In 2004, School of Communication alumna Sophia Neel Kountz, with the support of the Neel Family Foundation, financed the Neel Foundation Scholarship in honor of Professor John Douglass. As a student, Kountz worked with Douglass after his previous teaching assistant resigned, continuing the relationship and position until her graduation in 1985. Kountz, then a teacher, wanted a way to support current documentary film students, much like Douglass had done for her and many other students over the past 30 years.
The scholarship seeks to support students while they finish their films at a level appropriate for submission to film festivals, with the cost of entering these festivals, or for the costs associated with audio mixing, color and sound correction, titling, etc.
Awarded in the late spring, this past year the scholarship was granted to the following students:
Hyatt Mamoun, A Bahamian Queen
Hyatt Mamoun heard National Geographic say that there were 10 years left to save the Bahamian conch, so she decided to make a film about it. She initially took a crew to the island nation in May to film the documentary, titled Bahamian Queen. Since learning that the conch is a cultural icon and culinary staple of the Bahamas, Hyatt knew she wanted to add more to her film. Due to the scholarship, she was able to return to the Bahamas and take additional footage in August during a national festival devoted to the sea creature. Her project is slated to be finished in January 2020.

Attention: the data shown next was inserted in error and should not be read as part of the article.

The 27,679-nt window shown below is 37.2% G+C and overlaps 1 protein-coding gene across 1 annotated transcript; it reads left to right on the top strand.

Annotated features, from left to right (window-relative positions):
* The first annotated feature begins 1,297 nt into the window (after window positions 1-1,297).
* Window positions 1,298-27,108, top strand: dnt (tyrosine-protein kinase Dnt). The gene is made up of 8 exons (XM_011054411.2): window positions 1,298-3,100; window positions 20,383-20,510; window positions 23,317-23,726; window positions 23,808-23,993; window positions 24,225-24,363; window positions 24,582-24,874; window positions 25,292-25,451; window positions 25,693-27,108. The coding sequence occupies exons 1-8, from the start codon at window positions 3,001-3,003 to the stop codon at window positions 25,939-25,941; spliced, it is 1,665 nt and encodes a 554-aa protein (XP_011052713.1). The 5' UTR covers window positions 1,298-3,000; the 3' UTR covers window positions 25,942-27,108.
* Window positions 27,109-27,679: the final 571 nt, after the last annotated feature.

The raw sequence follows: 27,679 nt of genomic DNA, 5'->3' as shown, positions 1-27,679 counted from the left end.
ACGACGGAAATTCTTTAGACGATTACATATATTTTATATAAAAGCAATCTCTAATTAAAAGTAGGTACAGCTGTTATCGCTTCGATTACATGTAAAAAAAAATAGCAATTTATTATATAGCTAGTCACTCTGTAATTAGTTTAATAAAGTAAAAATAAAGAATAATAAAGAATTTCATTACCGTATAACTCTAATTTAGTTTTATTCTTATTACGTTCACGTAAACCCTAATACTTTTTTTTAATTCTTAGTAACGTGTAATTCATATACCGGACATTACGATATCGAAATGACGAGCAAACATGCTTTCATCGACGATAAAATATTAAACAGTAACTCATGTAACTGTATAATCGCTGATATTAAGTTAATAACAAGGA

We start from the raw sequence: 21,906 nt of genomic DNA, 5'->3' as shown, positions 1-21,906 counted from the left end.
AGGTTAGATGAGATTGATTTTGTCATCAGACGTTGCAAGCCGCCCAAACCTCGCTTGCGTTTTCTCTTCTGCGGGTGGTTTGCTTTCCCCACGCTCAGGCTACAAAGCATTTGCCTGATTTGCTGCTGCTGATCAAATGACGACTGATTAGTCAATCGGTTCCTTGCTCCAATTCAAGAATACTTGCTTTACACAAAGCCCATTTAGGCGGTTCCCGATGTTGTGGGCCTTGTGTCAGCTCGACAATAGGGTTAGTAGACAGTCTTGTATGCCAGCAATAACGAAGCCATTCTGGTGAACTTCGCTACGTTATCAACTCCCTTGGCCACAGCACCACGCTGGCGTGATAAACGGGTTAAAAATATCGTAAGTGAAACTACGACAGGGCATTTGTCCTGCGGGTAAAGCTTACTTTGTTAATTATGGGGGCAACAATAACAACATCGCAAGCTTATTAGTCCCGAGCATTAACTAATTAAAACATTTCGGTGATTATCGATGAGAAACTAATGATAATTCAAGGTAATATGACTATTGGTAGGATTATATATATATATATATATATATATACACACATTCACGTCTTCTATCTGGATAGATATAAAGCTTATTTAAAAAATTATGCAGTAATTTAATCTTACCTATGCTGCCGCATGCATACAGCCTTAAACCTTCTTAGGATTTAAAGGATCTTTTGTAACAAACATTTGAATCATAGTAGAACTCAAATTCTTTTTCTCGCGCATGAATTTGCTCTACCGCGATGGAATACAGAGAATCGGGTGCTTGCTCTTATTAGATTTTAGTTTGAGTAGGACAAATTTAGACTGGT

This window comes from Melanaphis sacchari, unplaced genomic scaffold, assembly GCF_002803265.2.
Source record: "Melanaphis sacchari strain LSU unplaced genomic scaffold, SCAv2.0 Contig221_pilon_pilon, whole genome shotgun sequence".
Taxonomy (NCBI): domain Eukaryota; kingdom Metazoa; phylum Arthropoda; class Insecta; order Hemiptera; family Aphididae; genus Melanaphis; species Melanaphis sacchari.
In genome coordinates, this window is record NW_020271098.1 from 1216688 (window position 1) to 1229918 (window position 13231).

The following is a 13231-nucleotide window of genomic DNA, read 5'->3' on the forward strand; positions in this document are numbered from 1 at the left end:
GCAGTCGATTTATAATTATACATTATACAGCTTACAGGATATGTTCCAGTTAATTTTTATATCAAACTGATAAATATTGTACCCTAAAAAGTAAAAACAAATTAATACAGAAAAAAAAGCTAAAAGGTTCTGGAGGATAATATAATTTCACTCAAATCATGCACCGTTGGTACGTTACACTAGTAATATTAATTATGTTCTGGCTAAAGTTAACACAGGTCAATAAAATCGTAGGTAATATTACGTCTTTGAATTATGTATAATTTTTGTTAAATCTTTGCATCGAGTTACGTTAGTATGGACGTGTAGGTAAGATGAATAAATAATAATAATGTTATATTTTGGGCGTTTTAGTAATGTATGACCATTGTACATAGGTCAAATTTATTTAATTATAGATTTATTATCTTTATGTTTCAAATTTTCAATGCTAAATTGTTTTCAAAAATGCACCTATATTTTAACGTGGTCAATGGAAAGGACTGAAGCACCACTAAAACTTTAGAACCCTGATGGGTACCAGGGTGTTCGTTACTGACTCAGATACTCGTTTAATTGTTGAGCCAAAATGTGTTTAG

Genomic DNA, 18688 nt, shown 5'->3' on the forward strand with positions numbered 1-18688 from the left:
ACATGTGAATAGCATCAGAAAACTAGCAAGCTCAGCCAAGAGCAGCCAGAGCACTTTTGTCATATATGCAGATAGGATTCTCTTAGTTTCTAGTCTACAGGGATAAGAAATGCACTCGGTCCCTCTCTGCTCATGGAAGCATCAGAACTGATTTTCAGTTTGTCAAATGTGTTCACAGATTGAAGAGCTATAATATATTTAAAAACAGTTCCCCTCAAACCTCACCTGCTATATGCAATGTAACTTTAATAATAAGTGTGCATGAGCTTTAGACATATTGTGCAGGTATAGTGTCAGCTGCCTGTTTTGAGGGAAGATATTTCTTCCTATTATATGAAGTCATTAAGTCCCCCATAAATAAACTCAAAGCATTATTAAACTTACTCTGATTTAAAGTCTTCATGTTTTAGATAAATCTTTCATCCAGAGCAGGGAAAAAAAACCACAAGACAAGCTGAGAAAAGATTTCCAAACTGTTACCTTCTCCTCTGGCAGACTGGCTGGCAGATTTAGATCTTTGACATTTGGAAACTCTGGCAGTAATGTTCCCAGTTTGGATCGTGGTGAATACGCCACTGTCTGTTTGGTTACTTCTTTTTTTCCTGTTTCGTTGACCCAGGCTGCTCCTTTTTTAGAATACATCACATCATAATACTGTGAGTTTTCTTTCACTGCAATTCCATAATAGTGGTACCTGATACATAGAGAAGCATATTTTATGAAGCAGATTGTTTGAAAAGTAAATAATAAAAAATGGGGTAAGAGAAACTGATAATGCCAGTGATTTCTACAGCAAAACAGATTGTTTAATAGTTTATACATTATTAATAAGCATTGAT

Hyatt now works at National Geographic as an Assistant Editor and is a Wildlife and Environmental Filmmaking Masters student.
Kathleen Gaeta, A Gift from Your Cat
Kathleen Gaeta’s A Gift from Your Cat focuses on the increasingly worsening issue of feral and domestic cats preying on birds. To date, cats are responsible for the extinction of over 60 species, killing anywhere from one to four billion birds every year. The film features an ornithologist and specialist from the American Bird Conservancy as they explore the issue and possible solutions.
Gaeta is currently pursuing further research for her film, discovering that the next step to saving native animal and bird species may involve putting down feral cats—all to save the other species at risk.